This International Women's Day, Know Your Succession Rights
Gone are the days when women in India faced discrimination in matters of property ownership. In the past, married women have had limited rights to their parental property, and the widows were invariably at the mercy of their sons. This is changing now. The government has been taking a number of progressive steps to promote property holding among women in recent times. Offering home loans at concessional rates and keeping stamp duty charges lower for women are some such steps. In fact, the Centre has been trying to empower women's property rights through various amendments to legislation.
This International Women's Day, we help you know your legal rights in this regard.
Section 14 of the Hindu Succession Act, 1956, declares, “Any property possessed by a female Hindu, whether acquired before or after the commencement of this Act, shall be held by her as full owner thereof and not as a limited owner.” This makes women absolute owners of their properties. However, not many women are aware of their rights; there is a misconception that women enjoy only limited rights over property, besides numerous other restrictions.
The Act was amended in 2005 to give equal rights to women. The amended Act, which came into effect on September 9, 2005, is applicable to the various sects and castes of Hindus, apart from Sikhs, Buddhists and Jains.
Prior to the amendment, a woman had no right to a joint ownership or coparcenary property. Section 6 of the amended Act talks about the devolution of interest in coparcenary properties. Now, a daughter becomes an owner of the coparcenary property by birthright in the same manner as a son does. Widows are also entitled to claim a share equal to that of their children at the time of distribution of the joint family property among the sons.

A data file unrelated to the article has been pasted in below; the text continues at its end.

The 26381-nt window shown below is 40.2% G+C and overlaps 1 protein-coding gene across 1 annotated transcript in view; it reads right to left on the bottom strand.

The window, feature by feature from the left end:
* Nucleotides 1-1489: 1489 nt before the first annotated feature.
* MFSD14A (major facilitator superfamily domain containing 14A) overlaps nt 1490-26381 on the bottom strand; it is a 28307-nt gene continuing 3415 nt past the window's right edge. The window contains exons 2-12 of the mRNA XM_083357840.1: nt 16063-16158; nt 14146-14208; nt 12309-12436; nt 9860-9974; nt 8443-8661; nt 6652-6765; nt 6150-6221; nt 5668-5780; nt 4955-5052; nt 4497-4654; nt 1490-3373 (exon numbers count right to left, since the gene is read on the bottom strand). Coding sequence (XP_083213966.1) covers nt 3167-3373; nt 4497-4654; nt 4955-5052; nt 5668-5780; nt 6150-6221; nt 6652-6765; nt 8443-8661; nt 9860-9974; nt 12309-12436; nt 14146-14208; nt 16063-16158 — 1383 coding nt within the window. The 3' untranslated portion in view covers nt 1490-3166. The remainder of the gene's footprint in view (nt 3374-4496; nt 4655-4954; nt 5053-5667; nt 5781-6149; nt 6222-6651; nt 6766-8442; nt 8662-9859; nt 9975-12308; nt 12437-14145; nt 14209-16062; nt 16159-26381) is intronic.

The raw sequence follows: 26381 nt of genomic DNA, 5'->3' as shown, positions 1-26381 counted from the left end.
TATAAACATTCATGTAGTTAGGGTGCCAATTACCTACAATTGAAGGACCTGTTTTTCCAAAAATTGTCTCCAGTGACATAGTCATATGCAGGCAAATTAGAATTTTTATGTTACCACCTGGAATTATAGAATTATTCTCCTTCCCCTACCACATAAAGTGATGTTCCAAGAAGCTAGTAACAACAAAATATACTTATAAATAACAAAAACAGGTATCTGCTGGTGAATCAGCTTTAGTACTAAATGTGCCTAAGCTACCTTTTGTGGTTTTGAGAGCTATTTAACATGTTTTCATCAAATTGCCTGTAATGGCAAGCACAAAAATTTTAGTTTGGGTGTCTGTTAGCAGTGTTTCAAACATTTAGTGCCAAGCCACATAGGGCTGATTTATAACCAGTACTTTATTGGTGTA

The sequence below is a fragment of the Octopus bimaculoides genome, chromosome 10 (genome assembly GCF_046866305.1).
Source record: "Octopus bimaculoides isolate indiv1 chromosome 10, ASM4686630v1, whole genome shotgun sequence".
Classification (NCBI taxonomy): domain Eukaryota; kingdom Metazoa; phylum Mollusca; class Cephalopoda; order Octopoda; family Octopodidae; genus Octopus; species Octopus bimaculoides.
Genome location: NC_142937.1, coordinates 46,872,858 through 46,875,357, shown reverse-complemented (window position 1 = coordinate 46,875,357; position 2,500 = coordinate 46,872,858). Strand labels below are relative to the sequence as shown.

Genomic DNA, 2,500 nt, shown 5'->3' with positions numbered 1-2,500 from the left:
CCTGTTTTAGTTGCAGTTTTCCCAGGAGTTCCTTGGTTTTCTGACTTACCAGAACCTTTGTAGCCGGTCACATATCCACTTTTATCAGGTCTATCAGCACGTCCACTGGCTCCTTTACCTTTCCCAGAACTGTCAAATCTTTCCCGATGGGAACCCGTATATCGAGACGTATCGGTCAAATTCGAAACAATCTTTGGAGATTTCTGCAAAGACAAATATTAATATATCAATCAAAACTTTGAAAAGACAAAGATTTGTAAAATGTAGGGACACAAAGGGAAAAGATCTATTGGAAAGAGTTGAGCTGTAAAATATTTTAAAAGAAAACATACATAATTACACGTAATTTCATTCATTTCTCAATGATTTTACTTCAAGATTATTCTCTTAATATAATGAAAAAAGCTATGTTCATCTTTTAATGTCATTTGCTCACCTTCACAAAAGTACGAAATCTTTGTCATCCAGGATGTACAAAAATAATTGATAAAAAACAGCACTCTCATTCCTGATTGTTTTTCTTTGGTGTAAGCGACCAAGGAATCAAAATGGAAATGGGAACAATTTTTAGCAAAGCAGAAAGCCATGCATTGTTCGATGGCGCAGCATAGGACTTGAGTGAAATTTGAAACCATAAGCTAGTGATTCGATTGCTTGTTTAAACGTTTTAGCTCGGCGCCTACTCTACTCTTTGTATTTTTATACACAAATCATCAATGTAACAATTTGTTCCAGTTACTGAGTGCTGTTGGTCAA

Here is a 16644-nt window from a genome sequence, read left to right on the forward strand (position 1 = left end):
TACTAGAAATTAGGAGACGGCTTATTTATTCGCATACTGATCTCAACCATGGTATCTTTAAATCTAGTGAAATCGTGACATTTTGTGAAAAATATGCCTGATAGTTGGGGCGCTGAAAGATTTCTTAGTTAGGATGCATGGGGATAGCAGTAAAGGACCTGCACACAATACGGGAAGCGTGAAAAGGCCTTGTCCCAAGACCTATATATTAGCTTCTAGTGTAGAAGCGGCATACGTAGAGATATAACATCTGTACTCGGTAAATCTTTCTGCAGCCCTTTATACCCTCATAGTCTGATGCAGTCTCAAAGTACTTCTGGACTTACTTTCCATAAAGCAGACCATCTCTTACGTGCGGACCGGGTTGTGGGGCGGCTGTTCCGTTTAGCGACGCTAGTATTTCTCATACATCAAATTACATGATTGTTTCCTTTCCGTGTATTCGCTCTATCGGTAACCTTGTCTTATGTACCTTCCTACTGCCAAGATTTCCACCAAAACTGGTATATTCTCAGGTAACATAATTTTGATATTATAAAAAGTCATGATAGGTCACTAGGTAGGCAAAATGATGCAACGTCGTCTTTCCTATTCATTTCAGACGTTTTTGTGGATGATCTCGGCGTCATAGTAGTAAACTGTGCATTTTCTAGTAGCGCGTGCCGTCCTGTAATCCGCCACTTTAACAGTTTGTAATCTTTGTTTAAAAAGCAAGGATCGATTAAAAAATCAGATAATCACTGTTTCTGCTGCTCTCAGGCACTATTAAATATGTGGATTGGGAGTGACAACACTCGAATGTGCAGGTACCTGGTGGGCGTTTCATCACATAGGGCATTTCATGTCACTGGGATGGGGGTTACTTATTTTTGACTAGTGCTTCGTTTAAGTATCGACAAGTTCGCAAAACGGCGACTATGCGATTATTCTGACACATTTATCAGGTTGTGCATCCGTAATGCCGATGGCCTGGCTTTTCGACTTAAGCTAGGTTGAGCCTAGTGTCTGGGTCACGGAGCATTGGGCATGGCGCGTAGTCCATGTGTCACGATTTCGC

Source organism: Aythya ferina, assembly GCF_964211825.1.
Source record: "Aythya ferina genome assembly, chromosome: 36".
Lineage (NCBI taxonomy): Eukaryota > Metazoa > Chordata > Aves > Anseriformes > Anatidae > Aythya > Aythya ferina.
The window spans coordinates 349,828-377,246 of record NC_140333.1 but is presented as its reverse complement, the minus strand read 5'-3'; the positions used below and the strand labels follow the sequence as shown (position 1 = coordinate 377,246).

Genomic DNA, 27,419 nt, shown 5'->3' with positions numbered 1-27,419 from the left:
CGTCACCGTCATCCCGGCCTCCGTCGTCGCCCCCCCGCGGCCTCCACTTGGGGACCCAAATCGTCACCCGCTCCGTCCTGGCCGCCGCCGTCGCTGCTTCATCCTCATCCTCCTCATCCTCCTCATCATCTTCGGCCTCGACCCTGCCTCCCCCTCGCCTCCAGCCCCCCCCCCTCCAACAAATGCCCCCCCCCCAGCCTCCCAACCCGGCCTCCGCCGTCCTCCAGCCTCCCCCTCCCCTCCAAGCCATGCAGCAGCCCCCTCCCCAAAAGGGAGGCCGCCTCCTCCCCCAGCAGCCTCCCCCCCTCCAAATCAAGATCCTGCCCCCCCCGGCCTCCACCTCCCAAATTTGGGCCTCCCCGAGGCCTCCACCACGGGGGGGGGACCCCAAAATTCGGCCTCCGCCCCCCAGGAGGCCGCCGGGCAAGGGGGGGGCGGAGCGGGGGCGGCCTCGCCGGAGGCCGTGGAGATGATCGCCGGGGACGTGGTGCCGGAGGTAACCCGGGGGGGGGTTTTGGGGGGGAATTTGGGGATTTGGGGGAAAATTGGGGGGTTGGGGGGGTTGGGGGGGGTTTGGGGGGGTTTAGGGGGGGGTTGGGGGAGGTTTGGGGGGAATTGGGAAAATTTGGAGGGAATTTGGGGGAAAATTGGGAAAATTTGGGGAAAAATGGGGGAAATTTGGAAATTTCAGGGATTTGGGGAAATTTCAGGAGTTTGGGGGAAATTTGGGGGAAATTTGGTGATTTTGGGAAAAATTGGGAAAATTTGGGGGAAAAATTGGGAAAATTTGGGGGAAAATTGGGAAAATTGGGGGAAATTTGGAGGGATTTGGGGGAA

However, there still are many difficulties in granting equal property rights to women.
Section 8 and 9 of the Act deal with the devolution of property in case of the death of a male, while Section 15 and 16 deal with the devolution of property in case a woman dies. The order of succession in the event of a woman's death gives the heirs of her husband a preference to her own parents. But in case of a man, his relatives get to inherit the property. To empower women better, the laws need to be made gender-neutral, and there should be no distinction between the order of succession and rules of succession for men and women.
The other problem
Schedule IX of the Indian Constitution lists the various laws beyond the scope of judicial review. It also contains the Zaminadari Abolition and Land Reforms Acts (ZALR) of various states that govern agricultural land holdings. This Act generally does not grant the same rights to women in inheritance as their male counterparts. In its attempt to plug the problem of defragmentation of land holdings into smaller and smaller parts, authorities have resorted to this remedy. So, in most agrarian states, women don't inherit agricultural land holdings. In villages, farmers have all their wealth in the form of land. If the devolution of land takes place only in favour of the sons, it leaves the daughters with practically nothing.
To better empower the women of the country, the government will have to plug such holes in the system.